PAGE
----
UK marketers plan to keep spending in 2010

19 January 2010

LONDON: A majority of companies in the UK will either increase or maintain their marketing budgets in 2010, according to the latest Bellwether Report, produced by BDO for the IPA.

The poll showed that 25% of firms reduced their adspend over the fourth quarter of 2009, while 18% reported increases, a "negative balance" of 7%.

This is the most positive spending sentiment recorded by the IPA since the first quarter of 2008, and represents a marked improvement from the negative balance of 15% delivered in the third quarter of last year.

The report further suggested that the direct marketing sector performed especially well over the fourth quarter of 2009, with a positive spending balance of 3%.

Search marketing, however, was the star performer overall, with a positive balance of 11.4%.

Rory Sutherland, IPA president and vice-chairman of Ogilvy Group UK, commented: "This latest report ... seems to bring particularly good news for direct and digital marketing activities, which seem to be leading the recovery."

Elsewhere in the survey, 37% of companies said their ad budgets would be higher in 2010 than they were in 2009, while one in four planned to spend less this year.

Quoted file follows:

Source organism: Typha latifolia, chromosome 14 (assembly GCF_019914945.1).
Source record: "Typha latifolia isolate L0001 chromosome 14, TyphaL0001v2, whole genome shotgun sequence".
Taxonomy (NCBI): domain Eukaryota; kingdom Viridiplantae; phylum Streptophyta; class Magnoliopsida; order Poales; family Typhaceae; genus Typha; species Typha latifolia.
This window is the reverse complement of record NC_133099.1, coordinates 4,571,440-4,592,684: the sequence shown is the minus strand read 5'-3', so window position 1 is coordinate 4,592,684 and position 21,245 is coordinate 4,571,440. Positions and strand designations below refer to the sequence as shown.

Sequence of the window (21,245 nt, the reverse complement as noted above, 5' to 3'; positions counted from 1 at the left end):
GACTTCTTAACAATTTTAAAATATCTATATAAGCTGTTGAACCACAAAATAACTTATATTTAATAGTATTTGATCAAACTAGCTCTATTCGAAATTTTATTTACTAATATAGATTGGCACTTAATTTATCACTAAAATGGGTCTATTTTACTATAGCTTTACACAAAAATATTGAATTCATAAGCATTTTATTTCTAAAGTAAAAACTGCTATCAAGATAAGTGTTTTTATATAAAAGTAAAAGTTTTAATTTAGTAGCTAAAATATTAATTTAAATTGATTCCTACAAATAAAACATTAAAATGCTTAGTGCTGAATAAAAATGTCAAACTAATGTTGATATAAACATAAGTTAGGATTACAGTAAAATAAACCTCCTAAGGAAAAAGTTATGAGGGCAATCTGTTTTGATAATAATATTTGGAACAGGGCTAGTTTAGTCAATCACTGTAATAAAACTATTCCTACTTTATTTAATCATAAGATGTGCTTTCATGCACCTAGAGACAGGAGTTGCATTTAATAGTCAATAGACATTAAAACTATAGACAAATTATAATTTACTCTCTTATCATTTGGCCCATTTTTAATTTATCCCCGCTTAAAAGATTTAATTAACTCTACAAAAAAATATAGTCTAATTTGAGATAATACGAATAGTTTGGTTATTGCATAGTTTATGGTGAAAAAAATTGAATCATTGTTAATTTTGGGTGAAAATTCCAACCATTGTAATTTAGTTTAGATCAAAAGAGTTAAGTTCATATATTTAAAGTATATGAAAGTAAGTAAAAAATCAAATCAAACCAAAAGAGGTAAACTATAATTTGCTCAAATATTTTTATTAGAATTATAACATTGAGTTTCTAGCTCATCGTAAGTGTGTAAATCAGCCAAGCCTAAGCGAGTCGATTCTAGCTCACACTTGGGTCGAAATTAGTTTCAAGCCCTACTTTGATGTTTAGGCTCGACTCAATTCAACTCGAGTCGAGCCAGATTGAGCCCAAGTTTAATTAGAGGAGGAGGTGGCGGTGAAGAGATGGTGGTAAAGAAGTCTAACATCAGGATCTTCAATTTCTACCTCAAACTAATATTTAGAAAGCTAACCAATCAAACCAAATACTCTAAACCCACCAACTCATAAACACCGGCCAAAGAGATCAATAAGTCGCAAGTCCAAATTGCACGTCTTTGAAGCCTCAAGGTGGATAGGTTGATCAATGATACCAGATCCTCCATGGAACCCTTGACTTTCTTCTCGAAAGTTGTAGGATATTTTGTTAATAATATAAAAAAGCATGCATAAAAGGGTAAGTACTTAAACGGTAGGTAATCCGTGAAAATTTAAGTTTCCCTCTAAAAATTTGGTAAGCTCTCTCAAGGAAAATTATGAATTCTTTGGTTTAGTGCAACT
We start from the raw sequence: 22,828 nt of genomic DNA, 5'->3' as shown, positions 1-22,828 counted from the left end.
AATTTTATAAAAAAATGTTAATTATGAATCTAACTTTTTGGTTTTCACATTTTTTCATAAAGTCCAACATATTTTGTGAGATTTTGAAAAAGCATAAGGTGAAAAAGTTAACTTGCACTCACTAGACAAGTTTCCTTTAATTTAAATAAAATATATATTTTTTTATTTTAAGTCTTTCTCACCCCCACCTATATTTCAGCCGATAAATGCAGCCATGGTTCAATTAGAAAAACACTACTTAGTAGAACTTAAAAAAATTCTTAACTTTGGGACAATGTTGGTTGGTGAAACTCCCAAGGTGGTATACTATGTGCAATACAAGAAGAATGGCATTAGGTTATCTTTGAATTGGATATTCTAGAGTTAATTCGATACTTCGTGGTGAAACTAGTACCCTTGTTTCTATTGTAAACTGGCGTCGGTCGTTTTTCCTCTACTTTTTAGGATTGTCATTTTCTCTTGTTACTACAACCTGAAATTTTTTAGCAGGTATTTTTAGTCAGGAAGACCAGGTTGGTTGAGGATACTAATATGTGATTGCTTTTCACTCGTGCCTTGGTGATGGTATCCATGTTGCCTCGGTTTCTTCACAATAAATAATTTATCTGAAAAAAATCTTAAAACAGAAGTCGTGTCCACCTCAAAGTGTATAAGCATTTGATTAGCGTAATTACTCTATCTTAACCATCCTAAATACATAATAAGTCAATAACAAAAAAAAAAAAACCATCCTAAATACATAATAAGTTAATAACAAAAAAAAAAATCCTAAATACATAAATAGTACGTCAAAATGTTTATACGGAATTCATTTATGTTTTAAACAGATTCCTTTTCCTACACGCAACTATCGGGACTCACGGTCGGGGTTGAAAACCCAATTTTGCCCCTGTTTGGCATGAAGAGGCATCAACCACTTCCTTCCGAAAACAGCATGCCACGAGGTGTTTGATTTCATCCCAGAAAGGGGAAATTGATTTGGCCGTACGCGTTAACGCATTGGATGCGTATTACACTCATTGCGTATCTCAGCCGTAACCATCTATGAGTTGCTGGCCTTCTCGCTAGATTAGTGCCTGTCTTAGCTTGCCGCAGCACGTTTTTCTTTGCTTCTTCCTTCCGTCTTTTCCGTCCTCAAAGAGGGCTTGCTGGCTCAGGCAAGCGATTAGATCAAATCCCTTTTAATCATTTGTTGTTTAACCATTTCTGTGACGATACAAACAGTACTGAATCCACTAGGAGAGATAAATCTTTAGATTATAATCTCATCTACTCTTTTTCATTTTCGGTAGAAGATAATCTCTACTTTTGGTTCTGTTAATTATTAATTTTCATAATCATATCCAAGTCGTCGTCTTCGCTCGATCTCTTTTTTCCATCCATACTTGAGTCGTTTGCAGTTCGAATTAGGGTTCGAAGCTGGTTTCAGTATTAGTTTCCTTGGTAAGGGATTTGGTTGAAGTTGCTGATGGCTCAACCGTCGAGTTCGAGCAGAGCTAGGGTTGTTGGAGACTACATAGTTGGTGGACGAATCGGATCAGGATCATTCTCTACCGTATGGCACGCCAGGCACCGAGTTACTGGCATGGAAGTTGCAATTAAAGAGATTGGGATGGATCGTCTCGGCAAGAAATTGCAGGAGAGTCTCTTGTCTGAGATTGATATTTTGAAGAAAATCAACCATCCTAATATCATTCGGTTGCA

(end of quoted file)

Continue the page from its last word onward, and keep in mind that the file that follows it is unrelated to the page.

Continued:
Almost half (42%) of firms also said they felt positively, rather than negatively, about their financial future.

The general improvement in trading conditions for marketers reflects healthier corporate balance sheets as the UK economy returns to growth.

While official GDP data for the fourth quarter has yet to be released, a survey from Britain's National Institute of Economic and Social Research has indicated that the economy expanded by 0.3% over the three-month period.

Meanwhile, a separate survey from the Ernst & Young ITEM Club saw quarterly growth of 0.4%.

Andy Viner, head of media at BDO LLP, said that firms are "re-thinking their budget allocation" for marketing at the moment.

He added: "Companies are continuing to seek cost effective and flexible options where the return on investment can be measured."

Debbie Klein, joint ceo of Engine, a new media agency, also said she had experienced a shift in the market over the course of 2009.

"Clients [are] wanting us to think about their business problem and use a tailor-made team with the right skills to solve it, rather than looking at it from the perspective of individual disciplines."

Data sourced from IPA/Bloomberg/Daily Telegraph; additional content by Warc staff.